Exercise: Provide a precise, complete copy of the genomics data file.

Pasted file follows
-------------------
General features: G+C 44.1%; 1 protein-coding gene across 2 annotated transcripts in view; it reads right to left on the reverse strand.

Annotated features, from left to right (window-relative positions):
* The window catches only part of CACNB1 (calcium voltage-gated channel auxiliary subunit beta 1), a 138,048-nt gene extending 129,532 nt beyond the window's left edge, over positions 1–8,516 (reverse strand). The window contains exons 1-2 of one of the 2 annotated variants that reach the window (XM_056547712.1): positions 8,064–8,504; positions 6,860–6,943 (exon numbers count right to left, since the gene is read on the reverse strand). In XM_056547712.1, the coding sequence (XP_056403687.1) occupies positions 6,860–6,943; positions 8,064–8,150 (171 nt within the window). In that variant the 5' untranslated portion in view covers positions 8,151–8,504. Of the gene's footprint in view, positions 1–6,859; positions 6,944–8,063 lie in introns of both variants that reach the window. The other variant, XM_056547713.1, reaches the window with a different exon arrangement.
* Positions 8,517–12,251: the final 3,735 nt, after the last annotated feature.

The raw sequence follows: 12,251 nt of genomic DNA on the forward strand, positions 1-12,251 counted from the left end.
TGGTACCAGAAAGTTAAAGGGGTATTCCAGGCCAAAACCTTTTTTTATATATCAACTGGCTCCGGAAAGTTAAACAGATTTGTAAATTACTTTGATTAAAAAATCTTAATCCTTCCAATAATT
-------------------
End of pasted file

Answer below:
General features: G+C 44.1%; 1 protein-coding gene across 2 annotated transcripts in view; it reads right to left on the reverse strand.

Annotated features, from left to right (window-relative positions):
* The window catches only part of CACNB1 (calcium voltage-gated channel auxiliary subunit beta 1), a 138,048-nt gene extending 129,532 nt beyond the window's left edge, over positions 1–8,516 (reverse strand). The window contains exons 1-2 of one of the 2 annotated variants that reach the window (XM_056547712.1): positions 8,064–8,504; positions 6,860–6,943 (exon numbers count right to left, since the gene is read on the reverse strand). In XM_056547712.1, the coding sequence (XP_056403687.1) occupies positions 6,860–6,943; positions 8,064–8,150 (171 nt within the window). In that variant the 5' untranslated portion in view covers positions 8,151–8,504. Of the gene's footprint in view, positions 1–6,859; positions 6,944–8,063 lie in introns of both variants that reach the window. The other variant, XM_056547713.1, reaches the window with a different exon arrangement.
* Positions 8,517–12,251: the final 3,735 nt, after the last annotated feature.

The raw sequence follows: 12,251 nt of genomic DNA on the forward strand, positions 1-12,251 counted from the left end.
TGGTACCAGAAAGTTAAAGGGGTATTCCAGGCCAAAACCTTTTTTTATATATCAACTGGCTCCGGAAAGTTAAACAGATTTGTAAATTACTTTGATTAAAAAATCTTAATCCTTCCAATAATT